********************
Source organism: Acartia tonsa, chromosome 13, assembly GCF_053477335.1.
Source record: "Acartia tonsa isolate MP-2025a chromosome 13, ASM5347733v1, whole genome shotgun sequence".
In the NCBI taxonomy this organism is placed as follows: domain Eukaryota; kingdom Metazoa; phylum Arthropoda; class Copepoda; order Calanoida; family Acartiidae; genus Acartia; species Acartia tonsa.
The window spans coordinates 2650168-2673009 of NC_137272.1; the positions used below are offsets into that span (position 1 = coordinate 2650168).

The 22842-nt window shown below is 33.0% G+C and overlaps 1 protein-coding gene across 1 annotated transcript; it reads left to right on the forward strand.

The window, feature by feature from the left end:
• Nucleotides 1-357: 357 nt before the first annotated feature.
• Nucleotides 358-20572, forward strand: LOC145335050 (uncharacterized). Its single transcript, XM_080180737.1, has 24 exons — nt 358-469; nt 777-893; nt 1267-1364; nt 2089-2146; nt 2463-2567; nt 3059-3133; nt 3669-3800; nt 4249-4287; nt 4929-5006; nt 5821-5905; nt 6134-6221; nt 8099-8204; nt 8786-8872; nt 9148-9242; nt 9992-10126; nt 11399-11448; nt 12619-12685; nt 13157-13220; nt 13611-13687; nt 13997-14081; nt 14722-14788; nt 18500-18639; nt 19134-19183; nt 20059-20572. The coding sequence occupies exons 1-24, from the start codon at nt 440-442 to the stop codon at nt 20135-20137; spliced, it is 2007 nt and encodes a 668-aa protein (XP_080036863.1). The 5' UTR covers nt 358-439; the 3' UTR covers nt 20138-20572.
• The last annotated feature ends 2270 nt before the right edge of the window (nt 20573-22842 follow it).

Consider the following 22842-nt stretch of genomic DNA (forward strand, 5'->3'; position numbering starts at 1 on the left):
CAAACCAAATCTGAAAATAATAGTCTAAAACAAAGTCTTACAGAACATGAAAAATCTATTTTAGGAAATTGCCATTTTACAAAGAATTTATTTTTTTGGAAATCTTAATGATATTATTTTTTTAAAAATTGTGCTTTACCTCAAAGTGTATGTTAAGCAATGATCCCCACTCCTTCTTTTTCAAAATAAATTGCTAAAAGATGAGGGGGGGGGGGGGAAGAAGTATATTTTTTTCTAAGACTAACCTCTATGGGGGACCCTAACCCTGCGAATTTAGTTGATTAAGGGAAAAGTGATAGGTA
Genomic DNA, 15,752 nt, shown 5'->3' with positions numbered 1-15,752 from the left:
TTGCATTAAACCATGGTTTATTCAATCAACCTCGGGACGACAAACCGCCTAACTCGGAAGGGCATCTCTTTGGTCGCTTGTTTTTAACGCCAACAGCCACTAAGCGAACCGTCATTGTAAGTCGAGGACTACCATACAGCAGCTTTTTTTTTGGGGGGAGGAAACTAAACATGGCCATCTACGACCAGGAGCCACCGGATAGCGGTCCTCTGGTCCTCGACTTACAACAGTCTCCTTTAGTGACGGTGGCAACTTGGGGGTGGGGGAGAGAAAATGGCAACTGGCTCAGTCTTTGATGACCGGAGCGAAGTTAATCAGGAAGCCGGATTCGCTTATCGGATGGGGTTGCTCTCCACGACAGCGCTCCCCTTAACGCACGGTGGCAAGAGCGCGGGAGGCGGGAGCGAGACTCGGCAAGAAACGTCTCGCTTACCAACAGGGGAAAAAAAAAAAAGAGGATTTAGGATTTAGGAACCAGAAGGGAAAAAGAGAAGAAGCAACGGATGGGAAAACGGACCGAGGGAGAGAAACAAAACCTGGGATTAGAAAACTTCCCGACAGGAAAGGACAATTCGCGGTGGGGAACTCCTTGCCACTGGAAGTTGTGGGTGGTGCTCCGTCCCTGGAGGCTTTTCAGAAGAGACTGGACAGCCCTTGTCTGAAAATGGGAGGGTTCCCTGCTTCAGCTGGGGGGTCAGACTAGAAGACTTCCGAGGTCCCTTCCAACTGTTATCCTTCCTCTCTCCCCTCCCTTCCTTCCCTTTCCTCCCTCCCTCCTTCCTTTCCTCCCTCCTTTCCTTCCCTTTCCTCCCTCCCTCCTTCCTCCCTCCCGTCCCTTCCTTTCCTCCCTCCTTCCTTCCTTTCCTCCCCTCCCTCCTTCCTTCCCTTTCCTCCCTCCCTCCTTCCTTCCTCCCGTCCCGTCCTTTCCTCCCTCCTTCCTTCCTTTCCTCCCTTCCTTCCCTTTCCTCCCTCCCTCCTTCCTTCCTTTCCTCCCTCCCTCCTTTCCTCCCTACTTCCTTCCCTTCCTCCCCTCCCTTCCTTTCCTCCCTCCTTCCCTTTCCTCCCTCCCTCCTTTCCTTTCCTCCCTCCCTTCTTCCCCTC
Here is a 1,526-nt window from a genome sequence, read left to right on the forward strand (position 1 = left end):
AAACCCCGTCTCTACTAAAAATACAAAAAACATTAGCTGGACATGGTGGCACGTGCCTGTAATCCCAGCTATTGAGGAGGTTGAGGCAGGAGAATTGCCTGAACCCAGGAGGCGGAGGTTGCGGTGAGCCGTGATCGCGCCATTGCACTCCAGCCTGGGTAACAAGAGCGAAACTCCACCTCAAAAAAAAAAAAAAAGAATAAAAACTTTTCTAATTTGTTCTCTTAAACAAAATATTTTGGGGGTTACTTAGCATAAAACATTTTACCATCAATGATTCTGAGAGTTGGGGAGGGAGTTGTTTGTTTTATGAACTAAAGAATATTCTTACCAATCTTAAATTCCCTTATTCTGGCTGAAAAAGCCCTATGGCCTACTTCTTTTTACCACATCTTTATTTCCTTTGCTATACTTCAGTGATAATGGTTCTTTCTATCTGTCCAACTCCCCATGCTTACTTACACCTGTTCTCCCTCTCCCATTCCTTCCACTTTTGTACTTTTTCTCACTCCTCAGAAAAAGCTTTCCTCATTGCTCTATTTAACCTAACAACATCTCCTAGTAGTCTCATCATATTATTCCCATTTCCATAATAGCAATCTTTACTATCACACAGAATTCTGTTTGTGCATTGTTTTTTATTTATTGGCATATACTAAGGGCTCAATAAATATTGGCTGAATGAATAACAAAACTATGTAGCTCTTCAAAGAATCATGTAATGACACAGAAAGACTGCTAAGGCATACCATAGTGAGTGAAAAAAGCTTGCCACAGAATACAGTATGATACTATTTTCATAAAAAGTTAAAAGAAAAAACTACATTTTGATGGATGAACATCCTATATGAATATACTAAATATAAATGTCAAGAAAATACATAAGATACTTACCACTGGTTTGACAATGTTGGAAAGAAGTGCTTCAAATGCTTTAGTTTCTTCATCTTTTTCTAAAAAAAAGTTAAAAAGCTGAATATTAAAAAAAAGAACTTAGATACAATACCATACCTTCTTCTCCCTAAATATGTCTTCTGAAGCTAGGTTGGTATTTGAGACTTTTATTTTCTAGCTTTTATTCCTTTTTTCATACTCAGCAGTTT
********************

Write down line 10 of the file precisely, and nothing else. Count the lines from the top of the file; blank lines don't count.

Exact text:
Consider the following 22842-nt stretch of genomic DNA (forward strand, 5'->3'; position numbering starts at 1 on the left):